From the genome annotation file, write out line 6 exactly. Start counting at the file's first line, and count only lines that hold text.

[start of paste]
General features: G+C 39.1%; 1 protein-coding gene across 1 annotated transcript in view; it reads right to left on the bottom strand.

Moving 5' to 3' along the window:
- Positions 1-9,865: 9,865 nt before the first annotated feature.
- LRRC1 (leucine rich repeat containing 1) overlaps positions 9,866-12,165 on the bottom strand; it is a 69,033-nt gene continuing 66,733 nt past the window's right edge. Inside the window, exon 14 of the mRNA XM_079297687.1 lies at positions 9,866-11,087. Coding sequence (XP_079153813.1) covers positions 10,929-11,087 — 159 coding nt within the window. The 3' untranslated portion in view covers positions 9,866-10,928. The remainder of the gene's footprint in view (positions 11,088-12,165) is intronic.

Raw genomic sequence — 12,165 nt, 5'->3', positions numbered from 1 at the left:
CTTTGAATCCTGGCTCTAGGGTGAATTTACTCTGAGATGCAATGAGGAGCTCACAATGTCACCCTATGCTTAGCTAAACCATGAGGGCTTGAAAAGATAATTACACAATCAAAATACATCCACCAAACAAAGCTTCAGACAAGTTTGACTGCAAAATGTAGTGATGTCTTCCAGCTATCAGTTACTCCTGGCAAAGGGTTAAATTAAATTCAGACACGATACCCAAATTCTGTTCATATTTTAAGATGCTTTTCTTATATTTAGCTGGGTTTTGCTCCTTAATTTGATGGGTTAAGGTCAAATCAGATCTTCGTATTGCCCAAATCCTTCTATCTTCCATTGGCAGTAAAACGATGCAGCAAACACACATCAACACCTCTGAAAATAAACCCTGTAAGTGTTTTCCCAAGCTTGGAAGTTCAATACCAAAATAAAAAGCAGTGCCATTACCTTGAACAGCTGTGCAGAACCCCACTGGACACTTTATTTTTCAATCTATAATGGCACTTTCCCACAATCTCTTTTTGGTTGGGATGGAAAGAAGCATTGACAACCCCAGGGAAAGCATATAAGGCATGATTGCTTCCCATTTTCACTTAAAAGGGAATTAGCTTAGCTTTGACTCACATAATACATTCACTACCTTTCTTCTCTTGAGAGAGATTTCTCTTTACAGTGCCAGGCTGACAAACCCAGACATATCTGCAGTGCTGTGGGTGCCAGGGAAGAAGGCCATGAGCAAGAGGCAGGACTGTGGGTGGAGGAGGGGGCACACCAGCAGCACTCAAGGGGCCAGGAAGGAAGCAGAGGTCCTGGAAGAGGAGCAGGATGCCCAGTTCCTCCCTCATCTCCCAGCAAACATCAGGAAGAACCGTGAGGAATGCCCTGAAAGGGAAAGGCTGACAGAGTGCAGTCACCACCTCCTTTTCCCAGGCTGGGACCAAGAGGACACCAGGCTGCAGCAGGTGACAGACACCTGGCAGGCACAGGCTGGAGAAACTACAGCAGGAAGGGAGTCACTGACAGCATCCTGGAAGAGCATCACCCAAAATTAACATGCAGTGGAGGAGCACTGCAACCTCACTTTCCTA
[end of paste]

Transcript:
CTTTGAATCCTGGCTCTAGGGTGAATTTACTCTGAGATGCAATGAGGAGCTCACAATGTCACCCTATGCTTAGCTAAACCATGAGGGCTTGAAAAGATAATTACACAATCAAAATACATCCACCAAACAAAGCTTCAGACAAGTTTGACTGCAAAATGTAGTGATGTCTTCCAGCTATCAGTTACTCCTGGCAAAGGGTTAAATTAAATTCAGACACGATACCCAAATTCTGTTCATATTTTAAGATGCTTTTCTTATATTTAGCTGGGTTTTGCTCCTTAATTTGATGGGTTAAGGTCAAATCAGATCTTCGTATTGCCCAAATCCTTCTATCTTCCATTGGCAGTAAAACGATGCAGCAAACACACATCAACACCTCTGAAAATAAACCCTGTAAGTGTTTTCCCAAGCTTGGAAGTTCAATACCAAAATAAAAAGCAGTGCCATTACCTTGAACAGCTGTGCAGAACCCCACTGGACACTTTATTTTTCAATCTATAATGGCACTTTCCCACAATCTCTTTTTGGTTGGGATGGAAAGAAGCATTGACAACCCCAGGGAAAGCATATAAGGCATGATTGCTTCCCATTTTCACTTAAAAGGGAATTAGCTTAGCTTTGACTCACATAATACATTCACTACCTTTCTTCTCTTGAGAGAGATTTCTCTTTACAGTGCCAGGCTGACAAACCCAGACATATCTGCAGTGCTGTGGGTGCCAGGGAAGAAGGCCATGAGCAAGAGGCAGGACTGTGGGTGGAGGAGGGGGCACACCAGCAGCACTCAAGGGGCCAGGAAGGAAGCAGAGGTCCTGGAAGAGGAGCAGGATGCCCAGTTCCTCCCTCATCTCCCAGCAAACATCAGGAAGAACCGTGAGGAATGCCCTGAAAGGGAAAGGCTGACAGAGTGCAGTCACCACCTCCTTTTCCCAGGCTGGGACCAAGAGGACACCAGGCTGCAGCAGGTGACAGACACCTGGCAGGCACAGGCTGGAGAAACTACAGCAGGAAGGGAGTCACTGACAGCATCCTGGAAGAGCATCACCCAAAATTAACATGCAGTGGAGGAGCACTGCAACCTCACTTTCCTA